HEALTH officials in the United States on Thursday urged pregnant women planning to travel to 11 Southeast Asian countries to postpone their plans temporarily due to the risk of Zika virus infection, which could lead to severe birth defects.
The advisory issued targets travel to Brunei, Cambodia, East Timor, Indonesia, Laos, Malaysia, the Maldives, Myanmar, the Philippines, Thailand and Vietnam.
The Center for Disease Control and Prevention (CDC) said Zika has been in some areas of Southeast Asia for years, and some residents may be immune.
But a number of U.S. travelers have become infected there in the last year, so there is a danger to visitors.
According to Reuters, the CDC said, however, that these advisories were different from the “travel notices” issued for Zika-struck countries like Brazil and Singapore.
However, it said the warnings could be issued if cases in the 11 destinations increased to the level of an outbreak.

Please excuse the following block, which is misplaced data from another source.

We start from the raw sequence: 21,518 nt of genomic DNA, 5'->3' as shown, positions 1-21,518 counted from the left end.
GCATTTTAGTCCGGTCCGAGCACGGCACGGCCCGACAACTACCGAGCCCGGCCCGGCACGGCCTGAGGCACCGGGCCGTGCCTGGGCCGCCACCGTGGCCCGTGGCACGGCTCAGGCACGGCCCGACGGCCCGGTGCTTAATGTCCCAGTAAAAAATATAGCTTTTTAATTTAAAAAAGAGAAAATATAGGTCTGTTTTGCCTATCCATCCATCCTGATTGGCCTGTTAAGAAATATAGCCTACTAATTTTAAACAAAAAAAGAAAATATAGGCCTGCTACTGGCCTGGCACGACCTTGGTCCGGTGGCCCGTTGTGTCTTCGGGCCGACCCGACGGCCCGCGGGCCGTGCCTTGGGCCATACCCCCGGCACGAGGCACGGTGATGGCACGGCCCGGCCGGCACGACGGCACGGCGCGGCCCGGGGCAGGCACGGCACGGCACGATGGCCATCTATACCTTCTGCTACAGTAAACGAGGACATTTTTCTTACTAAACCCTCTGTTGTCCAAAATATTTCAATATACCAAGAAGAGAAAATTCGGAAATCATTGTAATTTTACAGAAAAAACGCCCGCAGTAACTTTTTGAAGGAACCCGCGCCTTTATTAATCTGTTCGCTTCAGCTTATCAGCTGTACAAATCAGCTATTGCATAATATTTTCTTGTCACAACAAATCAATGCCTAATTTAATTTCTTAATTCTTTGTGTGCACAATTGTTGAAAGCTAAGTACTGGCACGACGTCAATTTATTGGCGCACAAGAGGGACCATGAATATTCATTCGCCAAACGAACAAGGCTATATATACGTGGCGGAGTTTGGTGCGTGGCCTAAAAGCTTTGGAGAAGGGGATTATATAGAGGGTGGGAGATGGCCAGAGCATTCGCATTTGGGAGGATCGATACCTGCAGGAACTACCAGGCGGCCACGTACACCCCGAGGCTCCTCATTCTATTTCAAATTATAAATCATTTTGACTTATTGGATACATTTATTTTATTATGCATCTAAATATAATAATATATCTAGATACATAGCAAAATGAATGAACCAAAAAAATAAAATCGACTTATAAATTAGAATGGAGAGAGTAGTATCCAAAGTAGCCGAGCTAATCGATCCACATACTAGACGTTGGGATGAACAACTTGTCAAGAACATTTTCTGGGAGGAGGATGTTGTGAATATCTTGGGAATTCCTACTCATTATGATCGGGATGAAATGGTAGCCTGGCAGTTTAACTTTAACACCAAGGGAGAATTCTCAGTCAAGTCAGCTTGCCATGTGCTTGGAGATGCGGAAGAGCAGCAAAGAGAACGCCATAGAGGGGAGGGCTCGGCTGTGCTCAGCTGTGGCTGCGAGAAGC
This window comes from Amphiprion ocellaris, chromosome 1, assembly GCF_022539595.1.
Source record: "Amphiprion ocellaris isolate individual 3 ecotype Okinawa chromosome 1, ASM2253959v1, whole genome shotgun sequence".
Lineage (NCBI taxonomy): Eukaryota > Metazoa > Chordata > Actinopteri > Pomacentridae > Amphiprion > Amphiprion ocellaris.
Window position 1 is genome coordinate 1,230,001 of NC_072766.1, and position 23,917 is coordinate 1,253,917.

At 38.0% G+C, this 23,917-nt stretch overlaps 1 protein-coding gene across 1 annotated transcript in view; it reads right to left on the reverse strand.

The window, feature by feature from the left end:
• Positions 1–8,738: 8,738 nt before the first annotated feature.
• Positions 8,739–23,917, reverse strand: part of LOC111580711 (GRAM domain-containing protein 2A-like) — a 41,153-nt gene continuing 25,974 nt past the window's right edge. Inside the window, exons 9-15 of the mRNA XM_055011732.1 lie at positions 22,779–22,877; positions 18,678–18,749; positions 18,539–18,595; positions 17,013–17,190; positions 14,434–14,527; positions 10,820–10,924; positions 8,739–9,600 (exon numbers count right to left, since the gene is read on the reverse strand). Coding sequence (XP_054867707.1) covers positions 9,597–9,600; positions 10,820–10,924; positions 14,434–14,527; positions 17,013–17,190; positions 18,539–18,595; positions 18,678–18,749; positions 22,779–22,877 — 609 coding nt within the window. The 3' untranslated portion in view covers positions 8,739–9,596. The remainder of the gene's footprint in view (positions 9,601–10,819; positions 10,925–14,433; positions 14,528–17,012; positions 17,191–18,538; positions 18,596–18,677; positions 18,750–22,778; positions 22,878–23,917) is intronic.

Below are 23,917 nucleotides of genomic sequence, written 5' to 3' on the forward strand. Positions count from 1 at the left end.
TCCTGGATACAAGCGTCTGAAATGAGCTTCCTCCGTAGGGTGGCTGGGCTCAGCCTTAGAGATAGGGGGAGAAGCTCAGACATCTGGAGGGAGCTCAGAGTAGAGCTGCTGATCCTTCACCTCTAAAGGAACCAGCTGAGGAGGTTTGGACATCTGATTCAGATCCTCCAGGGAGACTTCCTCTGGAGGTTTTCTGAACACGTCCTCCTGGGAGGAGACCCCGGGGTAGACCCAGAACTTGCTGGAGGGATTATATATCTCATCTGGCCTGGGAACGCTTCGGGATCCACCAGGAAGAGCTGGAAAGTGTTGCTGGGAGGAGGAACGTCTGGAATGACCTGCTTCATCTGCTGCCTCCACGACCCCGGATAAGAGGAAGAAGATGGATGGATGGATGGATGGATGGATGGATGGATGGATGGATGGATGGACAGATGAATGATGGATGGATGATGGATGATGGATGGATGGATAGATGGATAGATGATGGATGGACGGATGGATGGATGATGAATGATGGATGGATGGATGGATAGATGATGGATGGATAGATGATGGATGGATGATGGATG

So far, said the report, the CDC has issued similar advisories for nearly 60 countries and regions.
Zika was first identified in Brazil last year but has since spread globally, affecting 72 countries and territories.
There have been hundreds of reported cases across the Southeast Asian region in recent weeks, mostly in Singapore and Thailand.
A Zika infection can have serious consequences on pregnant women and their unborn children.
If infected, the virus can lead to microcephaly, a congenital condition that causes incomplete brain development. Babies with the infection are typically born with abnormally small heads.
The infection is, however, typically mild and seldom causes death, but shares symptoms with its vastly more fatal cousin, dengue – a common viral scourge in tropical Southeast Asia.
Both are viruses are spread by the Aedes aegypti mosquito. This makes nations ordinarily ravaged by dengue particularly vulnerable to Zika as well.
Earlier this week, Thai authorities said they were investigating four suspected Zika-linked cases of micocephaly in three babies and a 36-week old unborn child. If confirmed to be related to the disease, the cases would be the first to hit Southeast Asia.
Public Health Minister Piyasakon Sakolsatayadorn said the investigation would be done thoroughly as the cases were “sensitive”.
Additional reporting by the Associated Press